5 interesting facts about QinetiQ’s new drone test range in Cloncurry

Blogs, July 28, 2020

QinetiQ Australia, a leading multinational tech and science firm, recently announced that they’ve been selected by the Queensland Government to build an unmanned aerial systems drone test range in the town of Cloncurry, in Queensland, Australia.

The Mirragin podcast “Drones for Good” team had the chance to sit down with Michael Andrae and Jim Parkes – two QinetiQ representatives who know all the ins-and-outs of the project – to learn more. These are a few of the interesting facts we learned during our discussion.

5 facts about the new drone test range

1 – This UAS range is the first of its kind in Australia

The Queensland Government began working on the UAS test range project more than three years ago and started by identifying and analysing around 40 potential sites for the range, which would need adequate runway room and airspace to suit a variety of purposes. After numerous studies, they narrowed their options down to two sites and ultimately selected Cloncurry Aerodrome.

Until now, individuals and companies in need of space for drone testing would have to work out arrangements with private landowners. Once the test range opens at the end of 2020, there will be a designated space for drone tests and projects.

2 – The UAS range will be highly accessible

Accessibility is one of the motivations behind creating the range. Major companies have long had access to sufficient areas for UAS testing and development, but small contractors and individuals haven’t had the same benefits. With so many new companies joining Australia’s drone ecosystem, it’s critical for organisations of all sizes to have testing capabilities in a safe, secure environment.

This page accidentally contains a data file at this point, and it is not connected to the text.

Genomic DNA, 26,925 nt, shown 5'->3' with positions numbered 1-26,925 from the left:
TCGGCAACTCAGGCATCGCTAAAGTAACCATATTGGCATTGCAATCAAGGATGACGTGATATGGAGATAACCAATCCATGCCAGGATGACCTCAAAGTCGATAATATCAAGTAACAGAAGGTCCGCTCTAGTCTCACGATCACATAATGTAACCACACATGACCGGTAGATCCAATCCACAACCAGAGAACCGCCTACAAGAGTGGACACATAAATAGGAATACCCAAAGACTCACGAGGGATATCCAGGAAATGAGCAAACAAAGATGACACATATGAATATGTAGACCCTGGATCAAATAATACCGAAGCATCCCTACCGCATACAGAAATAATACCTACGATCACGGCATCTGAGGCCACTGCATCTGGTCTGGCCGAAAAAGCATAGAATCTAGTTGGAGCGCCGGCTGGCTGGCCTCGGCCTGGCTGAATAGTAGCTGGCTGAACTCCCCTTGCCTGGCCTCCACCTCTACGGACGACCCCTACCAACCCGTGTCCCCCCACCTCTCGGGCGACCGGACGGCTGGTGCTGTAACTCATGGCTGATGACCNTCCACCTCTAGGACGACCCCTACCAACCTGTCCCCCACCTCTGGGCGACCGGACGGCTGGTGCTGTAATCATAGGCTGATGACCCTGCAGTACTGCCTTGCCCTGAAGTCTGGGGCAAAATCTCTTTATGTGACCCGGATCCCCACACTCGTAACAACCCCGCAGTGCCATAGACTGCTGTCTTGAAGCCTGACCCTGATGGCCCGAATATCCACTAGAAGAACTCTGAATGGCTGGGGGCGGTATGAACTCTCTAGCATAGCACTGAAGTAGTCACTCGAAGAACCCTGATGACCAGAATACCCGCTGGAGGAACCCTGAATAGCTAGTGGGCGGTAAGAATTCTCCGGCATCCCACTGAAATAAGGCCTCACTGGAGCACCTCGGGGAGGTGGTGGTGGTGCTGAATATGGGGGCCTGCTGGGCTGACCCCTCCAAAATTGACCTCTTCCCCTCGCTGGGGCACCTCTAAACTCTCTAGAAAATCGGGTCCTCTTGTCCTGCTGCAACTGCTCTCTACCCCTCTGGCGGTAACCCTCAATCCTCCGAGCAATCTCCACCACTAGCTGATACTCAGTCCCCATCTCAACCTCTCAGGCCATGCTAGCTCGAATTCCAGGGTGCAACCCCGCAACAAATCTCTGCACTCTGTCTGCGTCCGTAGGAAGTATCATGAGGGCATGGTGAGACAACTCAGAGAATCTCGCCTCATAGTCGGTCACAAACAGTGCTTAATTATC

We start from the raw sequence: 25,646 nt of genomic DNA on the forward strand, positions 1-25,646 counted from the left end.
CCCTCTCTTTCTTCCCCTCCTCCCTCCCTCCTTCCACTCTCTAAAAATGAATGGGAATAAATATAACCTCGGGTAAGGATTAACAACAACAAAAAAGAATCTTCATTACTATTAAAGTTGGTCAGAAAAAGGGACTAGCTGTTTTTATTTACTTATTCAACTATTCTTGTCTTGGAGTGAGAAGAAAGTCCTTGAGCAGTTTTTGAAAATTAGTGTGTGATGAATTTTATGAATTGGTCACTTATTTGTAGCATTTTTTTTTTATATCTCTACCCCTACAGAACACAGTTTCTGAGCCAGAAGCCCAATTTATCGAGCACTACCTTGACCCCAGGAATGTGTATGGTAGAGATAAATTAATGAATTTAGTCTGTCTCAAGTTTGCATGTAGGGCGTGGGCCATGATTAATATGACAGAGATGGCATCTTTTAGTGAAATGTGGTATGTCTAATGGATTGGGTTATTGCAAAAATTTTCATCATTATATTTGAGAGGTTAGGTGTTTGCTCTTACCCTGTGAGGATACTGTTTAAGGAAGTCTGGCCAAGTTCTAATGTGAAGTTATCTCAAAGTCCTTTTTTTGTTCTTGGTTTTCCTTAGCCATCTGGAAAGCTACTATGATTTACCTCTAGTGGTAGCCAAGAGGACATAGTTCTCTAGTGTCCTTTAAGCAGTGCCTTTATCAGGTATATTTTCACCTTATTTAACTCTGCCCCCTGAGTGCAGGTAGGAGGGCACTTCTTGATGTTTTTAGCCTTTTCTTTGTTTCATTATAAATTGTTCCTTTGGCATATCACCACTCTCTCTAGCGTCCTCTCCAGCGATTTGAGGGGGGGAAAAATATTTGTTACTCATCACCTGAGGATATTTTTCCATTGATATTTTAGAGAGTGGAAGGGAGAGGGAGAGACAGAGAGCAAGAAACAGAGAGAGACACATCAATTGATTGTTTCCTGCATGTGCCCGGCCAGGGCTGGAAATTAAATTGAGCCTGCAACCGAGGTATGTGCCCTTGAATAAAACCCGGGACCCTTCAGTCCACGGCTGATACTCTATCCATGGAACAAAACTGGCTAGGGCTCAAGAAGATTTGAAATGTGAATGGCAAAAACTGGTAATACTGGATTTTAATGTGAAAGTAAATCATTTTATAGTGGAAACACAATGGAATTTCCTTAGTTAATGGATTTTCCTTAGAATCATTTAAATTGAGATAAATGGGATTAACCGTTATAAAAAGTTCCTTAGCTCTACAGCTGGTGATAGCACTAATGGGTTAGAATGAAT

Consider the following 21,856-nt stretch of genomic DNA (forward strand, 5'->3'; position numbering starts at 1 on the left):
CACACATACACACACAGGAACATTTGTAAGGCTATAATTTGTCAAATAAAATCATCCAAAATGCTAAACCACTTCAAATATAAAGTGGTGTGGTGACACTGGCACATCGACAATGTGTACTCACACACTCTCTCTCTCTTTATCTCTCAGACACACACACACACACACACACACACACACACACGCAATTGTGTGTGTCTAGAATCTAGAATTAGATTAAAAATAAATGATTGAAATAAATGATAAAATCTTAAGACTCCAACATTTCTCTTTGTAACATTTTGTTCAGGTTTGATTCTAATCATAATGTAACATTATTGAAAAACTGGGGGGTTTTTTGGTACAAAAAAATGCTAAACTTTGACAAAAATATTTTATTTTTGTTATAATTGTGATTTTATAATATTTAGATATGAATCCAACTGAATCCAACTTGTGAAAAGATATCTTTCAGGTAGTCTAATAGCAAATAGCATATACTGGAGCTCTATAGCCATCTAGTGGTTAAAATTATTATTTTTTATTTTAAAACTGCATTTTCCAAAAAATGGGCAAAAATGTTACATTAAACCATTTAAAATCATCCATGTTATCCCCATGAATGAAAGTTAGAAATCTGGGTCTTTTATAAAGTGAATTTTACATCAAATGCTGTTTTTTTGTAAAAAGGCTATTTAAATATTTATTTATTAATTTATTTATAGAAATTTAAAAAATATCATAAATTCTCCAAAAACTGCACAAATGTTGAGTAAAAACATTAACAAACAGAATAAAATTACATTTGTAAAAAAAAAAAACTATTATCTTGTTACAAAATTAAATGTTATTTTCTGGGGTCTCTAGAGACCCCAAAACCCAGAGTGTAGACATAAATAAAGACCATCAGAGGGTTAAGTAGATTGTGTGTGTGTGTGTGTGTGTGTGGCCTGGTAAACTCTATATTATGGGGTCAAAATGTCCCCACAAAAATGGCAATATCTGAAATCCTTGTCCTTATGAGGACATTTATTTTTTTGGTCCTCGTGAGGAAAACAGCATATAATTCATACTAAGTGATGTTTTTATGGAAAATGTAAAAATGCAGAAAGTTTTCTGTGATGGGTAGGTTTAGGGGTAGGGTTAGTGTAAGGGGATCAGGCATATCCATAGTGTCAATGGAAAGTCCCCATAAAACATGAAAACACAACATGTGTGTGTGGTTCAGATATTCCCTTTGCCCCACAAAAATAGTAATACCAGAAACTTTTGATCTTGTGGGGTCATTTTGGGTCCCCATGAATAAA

Industry leaders, such as Boeing, already have plans to utilise the Cloncurry range, but companies of any size will be able to use it.

3 –  The range will have a variety of amenities

In addition to a full-service runway, the Cloncurry range will provide other necessities such as a hangar, a workspace where people can service their UAVs and payloads, and a control centre. There will be state-of-art radar systems for tracking aircraft movement and enhancing range safety.

Currently, the airspace for the facility covers a radius of 20-30 nautical miles and extends up to 10,000 feet, but this may increase in the future as testing needs evolve.

4 – This is a multi-company effort

While QinetiQ was chosen by the Queensland Government to oversee the project, the company called upon multiple contractors and consultants from other organisations to take the range from a concept to reality.

They’ve worked with numerous engineers, infrastructure experts, and aviation authorities at each step to move the project along.

5 – The range is almost open for business

QinetiQ officials are shooting for a target open date of October 2020. At first, activities at the range will be limited to routine flying exercises and demonstrations, but in the future, officials plan to expand operations to more complex projects involving beyond-line-of-sight flight and multi-vehicle projects.

Even though the range isn’t open yet, you can reach out to QinetiQ now for more information on the UAS testing facility, as well as details about getting access once the range is usable. Tune in to the podcast for contact information and additional details about the new drone test range in Cloncurry.

There are many innovative manufacturers and service providers in Australia’s growing drone industry. If you’re developing a drone solution for your business, you’ll have lots of options to consider – we’re here to help you find partners in the industry who can meet your needs. Schedule a consultation today at admin@mirragin.com.au

Meanwhile, you can tune into the Mirragin Drones for Good podcast here.

Image: QinetiQ Australia has been awarded a contract to design and construct an unmanned aerial systems (UAS) flight test range (FTR) on behalf of the Queensland Government. Source: QinetiQ Australia

QinetiQ Australia has been awarded a contract to design and construct an unmanned aerial systems (UAS) flight test range (FTR) on behalf of the Queensland Government.
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